The projected area Ap was determined from the pictures of green laird lentil grains which were taken by a digital camera (Creative DV CAM 316; 6.6 Mpixels), in comparison with the reference area to the sample area by using the Global Lab Image 2-Streamline (trial version) program (Isik and Güler, 2003).

The average bulk density of the green laird lentil grains was determined using the standard test weight procedure reported by Singh and Goswami (1996) and Gupta and Das (1997) by filling a container of 500 mL with the grain from a height of 150 mm at a constant rate and then weighing the content.

The average true density was determined using the toluene displacement method. The volume of toluene (C7H8) displaced was found by immersing a weighed quantity of green laird lentil grains in the toluene (Singh and Goswami, 1996). The porosity was calculated from the following relationship (Mohsenin, 1970):

(6)

The terminal velocities of grain at different moisture contents were measured using a cylindrical air column in which the material was suspended in the air stream (Nimkar and Chattopadhyay, 2001). The air column was 28 mm in diameter. Relative opening of a regulating valve provided at blower output end was used to control the airflow rate. In the beginning, the blower output was set at minimum. For each experiment, a sample was dropped into the air stream from the top of the air column. Then airflow rate was gradually increased till the grain mass gets suspended in the air stream. The air velocity which kept the grain suspension was recorded by a digital anemometer (Thies clima, Germany) having a least count of 0.1 m sec-1 (Özdemir and Akinci, 2004).

The static coefficient of friction of green laird lentil grains against six different structural materials, namely rubber, galvanized iron, aluminum, stainless steel, glass and MDF was determined. A polyvinylchloride cylindrical pipe of 50 mm diameter and 100 mm height was placed on an adjustable tilting plate, faced with the test surface and filled with the grain sample. The cylinder was raised slightly so as not to touch the surface. The structural surface with the cylinder resting on it was raised gradually with a screw device until the cylinder just started to slide down and the angle of tilt was read from a graduated scale (Yalcin and Özarslan, 2004). The coefficient of friction was calculated from the following relationship:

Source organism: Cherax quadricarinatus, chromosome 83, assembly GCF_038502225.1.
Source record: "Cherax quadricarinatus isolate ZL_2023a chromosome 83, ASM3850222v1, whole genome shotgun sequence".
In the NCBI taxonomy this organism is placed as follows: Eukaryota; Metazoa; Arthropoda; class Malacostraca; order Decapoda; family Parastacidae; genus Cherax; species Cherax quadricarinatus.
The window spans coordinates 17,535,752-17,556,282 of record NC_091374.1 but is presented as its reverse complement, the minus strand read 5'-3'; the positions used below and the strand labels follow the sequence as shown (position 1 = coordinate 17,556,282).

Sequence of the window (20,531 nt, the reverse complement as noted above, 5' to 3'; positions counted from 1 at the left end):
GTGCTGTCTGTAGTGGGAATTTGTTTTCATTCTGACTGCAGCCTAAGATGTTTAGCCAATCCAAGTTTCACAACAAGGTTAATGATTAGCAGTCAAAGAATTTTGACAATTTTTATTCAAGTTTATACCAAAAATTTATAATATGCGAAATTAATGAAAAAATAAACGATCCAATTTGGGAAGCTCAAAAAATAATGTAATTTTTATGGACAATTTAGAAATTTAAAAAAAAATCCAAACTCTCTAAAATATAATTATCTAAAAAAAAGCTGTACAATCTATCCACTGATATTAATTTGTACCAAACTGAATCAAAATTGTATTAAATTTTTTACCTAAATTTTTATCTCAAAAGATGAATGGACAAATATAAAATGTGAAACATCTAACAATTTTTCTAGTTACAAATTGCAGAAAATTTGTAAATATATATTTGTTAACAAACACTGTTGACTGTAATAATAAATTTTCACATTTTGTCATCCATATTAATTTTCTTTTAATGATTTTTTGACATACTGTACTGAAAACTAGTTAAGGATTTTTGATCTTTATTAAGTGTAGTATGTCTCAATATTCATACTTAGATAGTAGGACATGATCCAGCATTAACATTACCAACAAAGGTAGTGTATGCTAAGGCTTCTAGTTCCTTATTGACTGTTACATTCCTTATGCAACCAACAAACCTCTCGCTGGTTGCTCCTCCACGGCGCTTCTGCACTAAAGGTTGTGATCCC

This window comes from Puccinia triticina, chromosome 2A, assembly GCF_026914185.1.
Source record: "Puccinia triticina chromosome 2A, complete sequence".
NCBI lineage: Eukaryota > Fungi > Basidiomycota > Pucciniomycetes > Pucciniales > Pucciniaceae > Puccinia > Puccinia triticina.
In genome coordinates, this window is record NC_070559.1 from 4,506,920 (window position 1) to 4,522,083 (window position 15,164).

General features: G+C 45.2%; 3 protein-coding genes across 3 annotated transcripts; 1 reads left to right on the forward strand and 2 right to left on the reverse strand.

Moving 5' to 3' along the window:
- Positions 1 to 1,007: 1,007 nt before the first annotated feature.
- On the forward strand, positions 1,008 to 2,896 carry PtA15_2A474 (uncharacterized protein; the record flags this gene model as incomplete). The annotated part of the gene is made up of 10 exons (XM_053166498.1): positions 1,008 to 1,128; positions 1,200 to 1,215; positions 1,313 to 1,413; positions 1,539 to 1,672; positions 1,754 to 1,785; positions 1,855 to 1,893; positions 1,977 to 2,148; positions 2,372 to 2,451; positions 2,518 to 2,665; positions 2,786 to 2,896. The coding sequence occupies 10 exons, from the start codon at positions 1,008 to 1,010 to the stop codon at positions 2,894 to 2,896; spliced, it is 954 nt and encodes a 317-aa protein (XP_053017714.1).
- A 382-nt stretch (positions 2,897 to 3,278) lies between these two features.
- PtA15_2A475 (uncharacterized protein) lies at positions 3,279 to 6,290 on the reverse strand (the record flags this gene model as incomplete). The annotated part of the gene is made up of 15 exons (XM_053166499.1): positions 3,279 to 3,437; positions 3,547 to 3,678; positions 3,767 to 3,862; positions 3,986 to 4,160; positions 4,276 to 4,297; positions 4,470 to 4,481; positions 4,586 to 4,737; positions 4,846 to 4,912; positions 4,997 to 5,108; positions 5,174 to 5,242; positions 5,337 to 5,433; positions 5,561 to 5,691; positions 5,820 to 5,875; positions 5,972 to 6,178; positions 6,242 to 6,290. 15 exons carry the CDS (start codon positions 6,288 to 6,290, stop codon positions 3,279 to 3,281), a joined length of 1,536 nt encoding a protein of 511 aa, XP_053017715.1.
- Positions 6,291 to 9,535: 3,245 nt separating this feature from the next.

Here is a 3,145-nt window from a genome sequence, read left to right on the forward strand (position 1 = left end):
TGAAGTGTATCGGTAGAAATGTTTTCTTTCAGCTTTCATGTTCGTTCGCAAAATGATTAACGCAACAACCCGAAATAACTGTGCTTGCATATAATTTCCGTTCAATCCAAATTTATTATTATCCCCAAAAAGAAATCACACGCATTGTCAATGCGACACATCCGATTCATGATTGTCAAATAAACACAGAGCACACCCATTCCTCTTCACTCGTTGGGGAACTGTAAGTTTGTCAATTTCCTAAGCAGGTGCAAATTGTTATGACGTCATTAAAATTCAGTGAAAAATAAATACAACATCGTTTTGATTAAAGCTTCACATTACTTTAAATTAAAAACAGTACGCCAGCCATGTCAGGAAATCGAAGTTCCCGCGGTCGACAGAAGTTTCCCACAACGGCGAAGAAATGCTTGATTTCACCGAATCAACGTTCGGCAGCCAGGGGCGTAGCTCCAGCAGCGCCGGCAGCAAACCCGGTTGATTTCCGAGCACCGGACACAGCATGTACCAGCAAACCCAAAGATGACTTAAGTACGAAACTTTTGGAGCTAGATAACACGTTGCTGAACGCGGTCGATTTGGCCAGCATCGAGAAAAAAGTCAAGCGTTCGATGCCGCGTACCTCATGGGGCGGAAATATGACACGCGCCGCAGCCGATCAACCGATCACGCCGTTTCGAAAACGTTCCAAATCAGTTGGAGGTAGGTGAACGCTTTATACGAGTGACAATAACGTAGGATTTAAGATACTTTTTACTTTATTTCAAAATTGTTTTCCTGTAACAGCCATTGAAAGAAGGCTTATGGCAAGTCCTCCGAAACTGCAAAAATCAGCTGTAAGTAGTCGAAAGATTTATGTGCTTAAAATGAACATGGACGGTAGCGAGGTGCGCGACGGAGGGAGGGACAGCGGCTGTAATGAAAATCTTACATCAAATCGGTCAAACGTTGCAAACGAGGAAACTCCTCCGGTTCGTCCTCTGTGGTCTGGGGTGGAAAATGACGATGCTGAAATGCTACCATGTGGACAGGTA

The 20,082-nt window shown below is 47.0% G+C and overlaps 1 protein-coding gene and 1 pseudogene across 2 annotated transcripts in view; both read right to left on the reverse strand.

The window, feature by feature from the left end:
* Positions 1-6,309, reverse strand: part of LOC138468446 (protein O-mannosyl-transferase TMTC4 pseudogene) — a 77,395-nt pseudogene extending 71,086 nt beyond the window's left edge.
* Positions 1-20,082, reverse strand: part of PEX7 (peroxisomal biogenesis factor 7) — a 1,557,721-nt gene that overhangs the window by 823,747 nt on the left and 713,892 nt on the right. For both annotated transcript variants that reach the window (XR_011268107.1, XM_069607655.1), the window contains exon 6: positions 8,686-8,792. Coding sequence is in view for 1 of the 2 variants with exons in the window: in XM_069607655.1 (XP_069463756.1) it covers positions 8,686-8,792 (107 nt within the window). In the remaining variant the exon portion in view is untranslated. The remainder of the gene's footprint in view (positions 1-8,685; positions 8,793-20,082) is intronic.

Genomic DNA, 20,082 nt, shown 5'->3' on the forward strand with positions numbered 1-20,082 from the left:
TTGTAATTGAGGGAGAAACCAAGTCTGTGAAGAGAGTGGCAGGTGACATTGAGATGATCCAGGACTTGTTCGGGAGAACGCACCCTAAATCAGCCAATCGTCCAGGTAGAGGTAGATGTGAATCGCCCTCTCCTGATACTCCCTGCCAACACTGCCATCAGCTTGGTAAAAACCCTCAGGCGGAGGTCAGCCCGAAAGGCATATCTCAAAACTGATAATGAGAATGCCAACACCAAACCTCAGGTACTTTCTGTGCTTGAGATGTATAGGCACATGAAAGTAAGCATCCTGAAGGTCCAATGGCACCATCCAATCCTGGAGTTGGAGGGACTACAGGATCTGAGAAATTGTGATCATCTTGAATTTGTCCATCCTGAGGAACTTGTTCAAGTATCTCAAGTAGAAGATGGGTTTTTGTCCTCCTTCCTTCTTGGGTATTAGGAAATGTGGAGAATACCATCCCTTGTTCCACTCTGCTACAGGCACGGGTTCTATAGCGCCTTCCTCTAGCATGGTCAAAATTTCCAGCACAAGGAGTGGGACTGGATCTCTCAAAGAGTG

(7)

where μ is the coefficient of friction and α is the angle of tilt in degrees.

Statistical design: The average size of the grain, 100 grains were randomly chosen and the other physical and mechanical properties of the grains were determined at six moisture (from 11.36 to 25.08% d.b.) content with 10 replications at each moisture content level and the results obtained were subjected to analysis of variance (ANOVA) using SPSS 14.0 software and analysis of regression using Microsoft Excel.

RESULTS AND DISCUSSION

Grain dimensions: The mean dimensions of 100 grains measured at a moisture content of 11.36% d.b. are: diameter 6.72±0.042 mm and thickness 2.58±0.016 mm (Fig. 2).

The average diameters increased with the increase in moisture content as axial dimensions. The arithmetic and geometric mean diameter ranged from 5.340 to 5.685 mm and 4.879 to 5.260 mm as the moisture content increased from 11.36-25.08% d.b, respectively (Fig. 2).

One thousand grain mass: The one thousand green laird lentil grains mass M1000 increased linearly from 72.00 to 73.90 g as the moisture content increased from 11.36-25.08% d.b. (Fig. 3). An increase of 2.63% in the one thousand grain mass was recorded within the above moisture range. The linear equation for one thousand grain mass can be formulated to be:

(8)

A linear increase in the one thousand green laird lentil grains mass as the grain moisture content increases has been noted by Desphande et al. (1993) for soybean, Sacilik et al. (2003) for hemp.

Surface area of grain: The Fig. 4 indicates that the surface area increases linearly with increase in grain moisture content. The surface area of green laird lentil grains increased from 74.942 to 87.036 mm2 when the moisture content increased from 11.36-25.08% d.b.

Fig. 2:
Dimensions of green laird lentil grains (Values in the same columns followed by different letter(s) are significant, P<0.05)

Fig. 3:
Effect of moisture content one thousand grains mass of green laird lentil grains (Values followed by different letters are significant, p<0.05)


Fig. 4:
Effect of moisture content on surface area of green laird lentil grains (Values followed by different letters are significant, p<0.05)

The variation of moisture content and surface area can be expressed mathematically as follows:

(9)

with a value for the coefficient of determination R2 of 0.9406.

Same trends have been reported by Dursun and Dursun (2005) for caper seed.

Projected area of grain: The projected area of green laird lentil grains increased from 36.98 to 55.60 mm2, when the moisture content of grain increased from 11.36-25.08% d.b. (Fig. 5). The variation in projected area with moisture content of green laird lentil grains can be represented by the following equation:

(10)

However, different increasing trends have been reported by Ögüt (1998) for white lupine, Özarslan (2002) for cotton and Konak et al. (2002) for chick pea grain and for Turkish mahaleb.

Fig. 5:
Effect of moisture content on projected area of green laird lentil grains (Values followed by different letters are significant, p<0.05)